User Rating: 0 / 5

Star InactiveStar InactiveStar InactiveStar InactiveStar Inactive
 

The mass percent of each element in a compound.

Latest Articles

  • What are Compound Microscopes?

    Most of the microscopes used today are compound. A compound microscope features two or more lenses. A hollow cylinder called the tube connects the two lenses. The top lens, the one people look through, is called the eyepiece. The bottom lens is known as the objective lens. Below the two lenses is...

  • Gas of rotten eggs

    If you happen to break a rotten egg, then you know the smell of hydrogen sulfide, because the stench of the spoiled egg depends on of its presence in rotting protein substances.

  • Varieties of garnet minerals

    The most famous type of garnet stone is pyrope (flaming). This is the "oldest of garnets", with a dense red color, similar to the grain of an edible garnet. Pyrope has a variety called rhodolite - a stone of dense pink or pink-purple color, which sometimes has the alexandrite effect and is used in...

  • The most expensive metal in the world

    Do you think the most expensive metal is gold? No! On earth there are more valuable metals. But we need to divide the value of metals that occur in nature, and metals - isotopes, which are obtained in special laboratories. Let’s look at natural metals first.

  • Chemical Safety

    People use chemicals every day for a wide array of purposes, which can include work and house hold duties. Many of us fail to realize that we are actually handling potentially deadly chemicals when we simply clean the bathroom or wash the car. This brings to mind the reason why chemical safety is...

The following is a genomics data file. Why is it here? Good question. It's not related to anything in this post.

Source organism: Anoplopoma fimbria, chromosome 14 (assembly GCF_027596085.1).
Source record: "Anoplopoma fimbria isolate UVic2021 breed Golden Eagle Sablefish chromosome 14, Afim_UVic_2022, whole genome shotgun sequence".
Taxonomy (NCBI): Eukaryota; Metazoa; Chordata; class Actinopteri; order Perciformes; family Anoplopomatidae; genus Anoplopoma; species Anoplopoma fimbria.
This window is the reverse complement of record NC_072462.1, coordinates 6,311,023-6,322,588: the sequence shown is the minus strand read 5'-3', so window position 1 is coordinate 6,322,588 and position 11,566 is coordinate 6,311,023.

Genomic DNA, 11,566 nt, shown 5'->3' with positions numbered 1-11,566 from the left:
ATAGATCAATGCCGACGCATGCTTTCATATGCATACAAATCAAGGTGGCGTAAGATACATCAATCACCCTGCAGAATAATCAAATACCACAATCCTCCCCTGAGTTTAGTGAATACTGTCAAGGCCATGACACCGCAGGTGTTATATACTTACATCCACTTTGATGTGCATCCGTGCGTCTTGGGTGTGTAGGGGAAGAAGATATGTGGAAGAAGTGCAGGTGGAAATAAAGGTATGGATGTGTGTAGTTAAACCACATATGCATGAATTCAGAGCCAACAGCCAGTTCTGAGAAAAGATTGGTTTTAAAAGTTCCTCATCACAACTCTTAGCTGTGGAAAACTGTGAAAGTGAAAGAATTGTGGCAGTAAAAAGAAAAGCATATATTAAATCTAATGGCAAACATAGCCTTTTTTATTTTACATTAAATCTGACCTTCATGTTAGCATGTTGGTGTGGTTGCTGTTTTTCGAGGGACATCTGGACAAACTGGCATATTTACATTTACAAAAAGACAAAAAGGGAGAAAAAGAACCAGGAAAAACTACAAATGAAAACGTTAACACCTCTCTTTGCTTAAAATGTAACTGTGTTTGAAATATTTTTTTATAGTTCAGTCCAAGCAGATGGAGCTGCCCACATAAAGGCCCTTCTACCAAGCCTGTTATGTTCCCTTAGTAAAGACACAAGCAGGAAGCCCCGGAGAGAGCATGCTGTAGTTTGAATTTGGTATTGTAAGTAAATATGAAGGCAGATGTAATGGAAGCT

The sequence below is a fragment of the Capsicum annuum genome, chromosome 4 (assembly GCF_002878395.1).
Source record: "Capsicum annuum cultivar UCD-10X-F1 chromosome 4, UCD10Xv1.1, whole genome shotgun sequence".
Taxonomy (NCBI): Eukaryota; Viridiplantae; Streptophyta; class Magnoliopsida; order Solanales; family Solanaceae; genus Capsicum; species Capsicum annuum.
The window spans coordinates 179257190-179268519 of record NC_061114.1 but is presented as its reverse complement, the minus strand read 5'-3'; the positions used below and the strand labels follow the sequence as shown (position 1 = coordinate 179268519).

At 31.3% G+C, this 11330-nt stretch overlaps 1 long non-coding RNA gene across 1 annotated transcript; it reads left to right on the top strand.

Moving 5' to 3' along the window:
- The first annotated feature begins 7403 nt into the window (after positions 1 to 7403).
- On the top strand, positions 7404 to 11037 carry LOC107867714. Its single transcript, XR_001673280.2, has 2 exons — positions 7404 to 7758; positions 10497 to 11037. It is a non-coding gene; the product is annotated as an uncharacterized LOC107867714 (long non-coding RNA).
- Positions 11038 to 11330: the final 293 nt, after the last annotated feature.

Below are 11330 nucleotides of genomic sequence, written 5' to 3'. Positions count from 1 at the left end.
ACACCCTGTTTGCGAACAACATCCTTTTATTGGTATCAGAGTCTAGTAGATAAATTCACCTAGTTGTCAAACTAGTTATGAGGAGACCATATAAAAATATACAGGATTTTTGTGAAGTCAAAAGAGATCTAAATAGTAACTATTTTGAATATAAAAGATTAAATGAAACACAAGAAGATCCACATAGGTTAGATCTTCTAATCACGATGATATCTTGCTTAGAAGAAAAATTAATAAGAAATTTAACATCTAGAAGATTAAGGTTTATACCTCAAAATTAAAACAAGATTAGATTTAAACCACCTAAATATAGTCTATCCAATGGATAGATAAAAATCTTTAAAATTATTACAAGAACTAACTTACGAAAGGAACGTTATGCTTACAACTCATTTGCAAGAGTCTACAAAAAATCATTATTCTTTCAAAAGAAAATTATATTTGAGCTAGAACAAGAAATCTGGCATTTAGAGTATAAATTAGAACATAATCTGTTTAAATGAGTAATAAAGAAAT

Most Popular

Fossil Fuels

Substances consisting largely of hydrocarbons, derived from decay of organic materials under geological conditions of high pressure and temperature (metamorphism) include coal, petroleum, natural gas, peat and oil shale.  For further information see Fuel Chemistry

Miscibility

The ability of one liquid to mix with (dissolve in) another liquid.

Heat of Vaporization

The amount of heat required to vaporize one gram of a liquid at its boiling point with no change in temperature. Usually expressed in J/g. The molar heat of vaporization is the amount of heat required to vaporize one mole of liquid at its boiling point with no change in temperature and usually expressed ion kJ/mol.

Equation of State

An equation that describes the behavior of matter in a given state, the van der Waals equation describes the behavior of the gaseous state.

Hydrolysis Constant

An equilibrium constant for a hydrolysis reaction.

Evaporization

Vaporization of a liquid below its boiling point.

Reverse Osmosis

Forcing solvent molecules to flow through a semipermable membrane from a concentated solution into a dilute solution by the application of greater hydrostatic pressure on concentrated side than the osmotic pressure opposing it.

Dispersing Medium

The solvent-like phase in a colloid.

Endothermicity

The absorption of heat by a system as the process occurs.

Nitric Acid

HNO3: A strong acid, it is toxic and can cause severe burns. Transparent colorless or yellowish, fuming, suffocating, caustic and corrosive liquid. Nitric acid boiling point is 83C. A 70 percent solution is used in the S.S.E. laboratory for junction depth measurements. Nitric acid is also present in the metal etch solution used for the Aluminum etch procedure.